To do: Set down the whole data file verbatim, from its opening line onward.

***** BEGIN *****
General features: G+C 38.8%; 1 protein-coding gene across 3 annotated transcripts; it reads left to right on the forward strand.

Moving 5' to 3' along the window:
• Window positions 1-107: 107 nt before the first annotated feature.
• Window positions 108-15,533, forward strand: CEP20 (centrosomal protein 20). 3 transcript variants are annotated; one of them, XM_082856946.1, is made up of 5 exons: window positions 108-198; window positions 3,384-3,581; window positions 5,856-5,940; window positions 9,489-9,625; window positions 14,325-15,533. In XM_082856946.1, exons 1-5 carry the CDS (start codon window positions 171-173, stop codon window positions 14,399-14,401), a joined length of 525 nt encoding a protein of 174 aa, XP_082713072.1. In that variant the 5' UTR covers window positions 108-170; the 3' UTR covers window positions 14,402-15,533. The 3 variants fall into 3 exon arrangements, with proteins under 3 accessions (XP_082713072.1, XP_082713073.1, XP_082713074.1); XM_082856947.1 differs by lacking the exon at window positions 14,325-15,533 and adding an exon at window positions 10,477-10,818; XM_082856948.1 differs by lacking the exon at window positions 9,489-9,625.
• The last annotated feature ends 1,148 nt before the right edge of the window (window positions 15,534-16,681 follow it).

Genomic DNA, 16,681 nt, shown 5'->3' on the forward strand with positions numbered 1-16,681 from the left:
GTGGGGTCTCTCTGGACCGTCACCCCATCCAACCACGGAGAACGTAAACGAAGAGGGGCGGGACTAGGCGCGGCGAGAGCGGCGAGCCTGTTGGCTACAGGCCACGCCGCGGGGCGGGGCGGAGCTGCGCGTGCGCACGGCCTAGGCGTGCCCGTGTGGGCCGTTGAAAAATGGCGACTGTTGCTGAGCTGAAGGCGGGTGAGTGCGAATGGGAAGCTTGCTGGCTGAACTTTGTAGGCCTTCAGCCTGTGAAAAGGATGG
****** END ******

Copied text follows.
General features: G+C 38.8%; 1 protein-coding gene across 3 annotated transcripts; it reads left to right on the forward strand.

Moving 5' to 3' along the window:
• Window positions 1-107: 107 nt before the first annotated feature.
• Window positions 108-15,533, forward strand: CEP20 (centrosomal protein 20). 3 transcript variants are annotated; one of them, XM_082856946.1, is made up of 5 exons: window positions 108-198; window positions 3,384-3,581; window positions 5,856-5,940; window positions 9,489-9,625; window positions 14,325-15,533. In XM_082856946.1, exons 1-5 carry the CDS (start codon window positions 171-173, stop codon window positions 14,399-14,401), a joined length of 525 nt encoding a protein of 174 aa, XP_082713072.1. In that variant the 5' UTR covers window positions 108-170; the 3' UTR covers window positions 14,402-15,533. The 3 variants fall into 3 exon arrangements, with proteins under 3 accessions (XP_082713072.1, XP_082713073.1, XP_082713074.1); XM_082856947.1 differs by lacking the exon at window positions 14,325-15,533 and adding an exon at window positions 10,477-10,818; XM_082856948.1 differs by lacking the exon at window positions 9,489-9,625.
• The last annotated feature ends 1,148 nt before the right edge of the window (window positions 15,534-16,681 follow it).

Genomic DNA, 16,681 nt, shown 5'->3' on the forward strand with positions numbered 1-16,681 from the left:
GTGGGGTCTCTCTGGACCGTCACCCCATCCAACCACGGAGAACGTAAACGAAGAGGGGCGGGACTAGGCGCGGCGAGAGCGGCGAGCCTGTTGGCTACAGGCCACGCCGCGGGGCGGGGCGGAGCTGCGCGTGCGCACGGCCTAGGCGTGCCCGTGTGGGCCGTTGAAAAATGGCGACTGTTGCTGAGCTGAAGGCGGGTGAGTGCGAATGGGAAGCTTGCTGGCTGAACTTTGTAGGCCTTCAGCCTGTGAAAAGGATGG